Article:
In an editorial in the Iraqi daily Al-Mada,Dr. Burhum Ahmad Salih, Deputy Prime Minister of Iraq and former prime minister of the regional Kurdish government in Suleimaniya, declares that the fight against terrorism is a collective responsibility from which none is exempt. The following are excerpts from the column: 
The Terrorists Are Attempting to Foment Ethnic and Religious Conflict
"When you follow the terrorist operations in Iraq from the removal of the regime of Saddam Hussein on April 9, 2003 until today, you see clearly that they are heading toward a slippery slope that has no justification, even according to the perverse logic of the perpetrators. After they have raised the banner of 'resisting the Occupier' and targeting the 'invading forces' in order to 'liberate the country,' they eventually came to attack mosques and churches and markets, and to kill ordinary citizens mercilessly and shamelessly.
"In Ba'quba the terrorists targeted Iraqi citizens who stood in line to enlist in the police force and killed dozens of them and of the police. In the attack last Sunday [August 1] the target was worshippers in churches in Baghdad and Mosul, in coordinated attacks which had a clear purpose; namely, to stir up religious conflicts among members of the one Iraqi family. After having failed in their attempts to stir up civil war among Arabs, Kurds, and Turkmen, as well as sectarian conflict between Sunnis and Shi'ites, they resorted to targeting unsuspecting Christian citizens, who have coexisted peacefully with their fellow Iraqis for hundreds of years. All of these are easy targets, because it is impossible anywhere in the world - and especially in countries like Iraq, which are founded on the culture of respect for human rights and law - it is impossible in all of these countries to protect every single mosque and church and every shop, university, hospital, market, and institution. It is also impossible to discover the intentions of suicide terrorists before they arrive at the act of suicide unless they declare them publicly.
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"We have stated from the beginning that the claim to be fighting occupation does not justify the indiscriminate killing of Iraqis by suicide bombing or car bombs in public squares and markets, killing women, children, and the elderly. One cannot reconcile the higher values of patriotism, which prompt one to demand freedom and liberty, with the evil impulses that push for the murder of compatriots or human beings in general in horrible ways and under very flimsy pretexts."
The Terrorists are a Danger to All Humanity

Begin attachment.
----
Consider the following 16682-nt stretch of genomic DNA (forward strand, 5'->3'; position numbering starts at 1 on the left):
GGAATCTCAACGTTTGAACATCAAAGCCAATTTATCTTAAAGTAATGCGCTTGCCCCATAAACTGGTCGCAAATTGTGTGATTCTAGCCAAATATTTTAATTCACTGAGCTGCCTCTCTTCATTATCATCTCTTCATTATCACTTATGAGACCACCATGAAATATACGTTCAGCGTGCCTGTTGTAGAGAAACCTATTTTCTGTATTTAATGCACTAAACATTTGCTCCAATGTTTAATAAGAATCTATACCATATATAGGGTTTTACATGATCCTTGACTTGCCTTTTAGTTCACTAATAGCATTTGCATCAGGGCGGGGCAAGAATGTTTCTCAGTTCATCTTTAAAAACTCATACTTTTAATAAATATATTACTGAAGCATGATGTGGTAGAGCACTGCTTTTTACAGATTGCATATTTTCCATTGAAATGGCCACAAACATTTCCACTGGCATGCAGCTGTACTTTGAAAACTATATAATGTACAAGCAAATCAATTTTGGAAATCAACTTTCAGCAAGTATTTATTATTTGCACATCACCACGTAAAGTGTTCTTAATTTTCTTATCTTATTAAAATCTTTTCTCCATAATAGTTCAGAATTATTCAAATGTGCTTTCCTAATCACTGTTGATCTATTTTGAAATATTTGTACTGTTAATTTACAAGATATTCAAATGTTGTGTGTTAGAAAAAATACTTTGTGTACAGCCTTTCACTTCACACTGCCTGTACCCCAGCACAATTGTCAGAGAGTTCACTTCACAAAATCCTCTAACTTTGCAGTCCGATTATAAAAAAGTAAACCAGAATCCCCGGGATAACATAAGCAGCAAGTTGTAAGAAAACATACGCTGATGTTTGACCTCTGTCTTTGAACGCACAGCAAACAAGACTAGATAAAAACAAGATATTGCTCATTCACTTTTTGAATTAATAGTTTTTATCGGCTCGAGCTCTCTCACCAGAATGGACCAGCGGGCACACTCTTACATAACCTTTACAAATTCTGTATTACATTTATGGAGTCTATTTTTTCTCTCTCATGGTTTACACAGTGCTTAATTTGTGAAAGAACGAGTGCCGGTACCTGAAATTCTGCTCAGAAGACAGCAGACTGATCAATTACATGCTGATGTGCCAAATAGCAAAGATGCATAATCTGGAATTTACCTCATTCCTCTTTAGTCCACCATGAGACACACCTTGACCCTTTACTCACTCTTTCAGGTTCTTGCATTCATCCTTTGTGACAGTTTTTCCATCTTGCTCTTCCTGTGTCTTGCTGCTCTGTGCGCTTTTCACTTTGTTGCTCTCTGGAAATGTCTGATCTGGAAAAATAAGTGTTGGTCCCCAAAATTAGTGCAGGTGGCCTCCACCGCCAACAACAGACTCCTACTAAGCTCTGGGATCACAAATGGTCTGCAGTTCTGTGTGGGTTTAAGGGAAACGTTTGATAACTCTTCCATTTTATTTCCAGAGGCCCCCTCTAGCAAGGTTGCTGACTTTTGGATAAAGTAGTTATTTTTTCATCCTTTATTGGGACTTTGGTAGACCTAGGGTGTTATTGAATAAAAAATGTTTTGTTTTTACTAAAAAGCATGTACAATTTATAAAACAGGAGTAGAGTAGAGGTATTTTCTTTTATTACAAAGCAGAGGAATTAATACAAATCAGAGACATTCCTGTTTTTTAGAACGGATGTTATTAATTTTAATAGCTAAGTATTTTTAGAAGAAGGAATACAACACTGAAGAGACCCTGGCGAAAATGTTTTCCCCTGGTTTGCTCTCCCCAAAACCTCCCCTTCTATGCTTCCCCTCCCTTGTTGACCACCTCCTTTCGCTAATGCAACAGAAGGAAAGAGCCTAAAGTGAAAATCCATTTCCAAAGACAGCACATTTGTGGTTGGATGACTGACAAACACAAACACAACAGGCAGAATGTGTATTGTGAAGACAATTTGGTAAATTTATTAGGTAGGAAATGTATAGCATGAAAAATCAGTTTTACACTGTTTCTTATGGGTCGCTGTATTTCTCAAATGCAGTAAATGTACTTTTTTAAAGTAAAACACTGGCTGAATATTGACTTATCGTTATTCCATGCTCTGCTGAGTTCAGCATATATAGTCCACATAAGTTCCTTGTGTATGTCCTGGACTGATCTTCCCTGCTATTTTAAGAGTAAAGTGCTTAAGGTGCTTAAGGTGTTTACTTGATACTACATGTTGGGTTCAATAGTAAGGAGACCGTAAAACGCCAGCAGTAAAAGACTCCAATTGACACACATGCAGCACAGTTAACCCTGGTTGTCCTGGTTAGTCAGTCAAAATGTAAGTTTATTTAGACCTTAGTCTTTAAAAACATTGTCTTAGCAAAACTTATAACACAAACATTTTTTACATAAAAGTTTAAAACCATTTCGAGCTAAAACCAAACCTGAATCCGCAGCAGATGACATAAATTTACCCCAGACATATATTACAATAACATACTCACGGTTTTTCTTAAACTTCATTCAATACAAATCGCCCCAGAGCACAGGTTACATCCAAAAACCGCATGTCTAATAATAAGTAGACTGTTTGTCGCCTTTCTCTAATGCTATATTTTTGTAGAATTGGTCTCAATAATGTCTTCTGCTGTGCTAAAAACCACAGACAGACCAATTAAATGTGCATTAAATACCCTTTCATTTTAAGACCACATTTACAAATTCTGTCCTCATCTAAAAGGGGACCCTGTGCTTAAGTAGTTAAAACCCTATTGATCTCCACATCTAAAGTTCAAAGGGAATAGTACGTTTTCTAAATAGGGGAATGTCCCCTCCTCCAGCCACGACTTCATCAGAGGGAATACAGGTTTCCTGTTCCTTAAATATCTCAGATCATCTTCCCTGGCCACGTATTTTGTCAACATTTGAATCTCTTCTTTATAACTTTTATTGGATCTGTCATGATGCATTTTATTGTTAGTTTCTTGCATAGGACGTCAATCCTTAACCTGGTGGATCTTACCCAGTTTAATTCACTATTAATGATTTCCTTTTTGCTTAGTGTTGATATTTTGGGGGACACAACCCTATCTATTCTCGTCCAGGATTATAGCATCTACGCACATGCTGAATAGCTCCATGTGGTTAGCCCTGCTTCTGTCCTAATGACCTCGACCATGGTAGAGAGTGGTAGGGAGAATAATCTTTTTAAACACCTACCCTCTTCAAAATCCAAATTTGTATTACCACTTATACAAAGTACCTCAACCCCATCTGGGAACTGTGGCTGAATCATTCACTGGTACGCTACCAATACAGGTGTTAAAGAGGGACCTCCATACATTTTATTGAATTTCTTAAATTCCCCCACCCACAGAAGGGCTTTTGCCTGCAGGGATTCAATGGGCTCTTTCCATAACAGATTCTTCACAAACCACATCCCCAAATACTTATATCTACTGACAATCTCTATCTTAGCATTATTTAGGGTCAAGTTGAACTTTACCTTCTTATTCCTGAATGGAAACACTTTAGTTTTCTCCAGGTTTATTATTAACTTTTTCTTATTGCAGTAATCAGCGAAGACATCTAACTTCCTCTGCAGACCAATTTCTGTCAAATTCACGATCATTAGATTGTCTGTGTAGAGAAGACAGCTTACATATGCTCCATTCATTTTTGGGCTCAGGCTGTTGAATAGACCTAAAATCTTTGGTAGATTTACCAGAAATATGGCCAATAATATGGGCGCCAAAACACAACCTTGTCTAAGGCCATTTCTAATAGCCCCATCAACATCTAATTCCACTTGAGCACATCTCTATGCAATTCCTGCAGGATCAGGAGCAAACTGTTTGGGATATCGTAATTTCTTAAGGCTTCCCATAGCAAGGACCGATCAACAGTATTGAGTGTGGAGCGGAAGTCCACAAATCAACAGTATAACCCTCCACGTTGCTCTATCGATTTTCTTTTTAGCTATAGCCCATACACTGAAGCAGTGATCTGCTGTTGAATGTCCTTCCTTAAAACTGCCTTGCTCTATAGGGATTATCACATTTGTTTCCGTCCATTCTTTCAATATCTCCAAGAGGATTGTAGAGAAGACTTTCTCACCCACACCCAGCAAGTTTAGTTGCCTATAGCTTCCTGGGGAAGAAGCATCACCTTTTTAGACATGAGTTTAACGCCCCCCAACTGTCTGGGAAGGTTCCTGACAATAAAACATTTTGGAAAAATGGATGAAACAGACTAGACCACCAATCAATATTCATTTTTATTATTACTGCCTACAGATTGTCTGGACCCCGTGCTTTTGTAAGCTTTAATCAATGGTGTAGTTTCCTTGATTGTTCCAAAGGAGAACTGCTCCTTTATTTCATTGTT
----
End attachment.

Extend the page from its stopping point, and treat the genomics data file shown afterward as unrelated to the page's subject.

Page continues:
"We held from the beginning that these terrorists, who are not necessarily in accord among themselves as to their goals, are a danger both to Iraq and to [all of] humanity, and all should adopt a united moral stance against them. Perhaps there are some who are susceptible to the slogans they use and so on occasion may find excuses for them, ignoring the hideousness of what is going on in Iraq, while others consider the destruction, killing, and lack of instability as serving their interest in the long run. I do not know what objective can be expected from the destabilization of Iraq. The terrorists' claim to be fighting occupation has not been accepted by the Iraqis from the start, since we have known that their goal is in fact to revive the hateful dictatorship of Saddam Hussein or to set up another kind of dictatorship, or at least to prolong the occupation as a means of continuing their malicious efforts to take control of Iraq, to exploit all of its resources for their own interests, and to prevent us from building a stable and safe country and from bringing justice to the people which has suffered oppression without precedent in modern history.
"Numerous indications clearly attest to what I am saying. For what pretext can justify the bombing of the offices of the United Nations and the International Red Cross in Baghdad? How can one justify the blowing up of the Imam Ali Mosque in Najaf and the killing of the Friday worshippers? How can one justify the targeting of the people celebrating on the Eid al-Adha festival in Irbil, and what justification is there for targeting visitors [to the sacred tombs] in Karbala and Al-Kazimiyya on the 10th day of Muharram?  Is there any justification for targeting both Sunni and Shi'a mosques in the various cities of Iraq, or killing members of the Iraqi police, or blowing up car bombs in a popular market in Hilla, or the bombing of a school bus in Basra, or the killing of people who come to pay their condolences at a mourners' gathering in Ba'quba; what is the occupation that is resisted in such a manner…?"
 Al-Mada (Iraq), August 4, 2004.
 Id Al - Adha (The Feast of the Sacrifice) on the tenth of Dhu Al-Hijja is the most important of the two major holidays accepted by Sunnis and Shi'ites alike. The tenth of Muharram, known in Arabic as the 'Ashura, is the holiest day of the Shi'ite calendar and commemorates the martyrdom of the Imam Hussein (the son of Ali) and his family.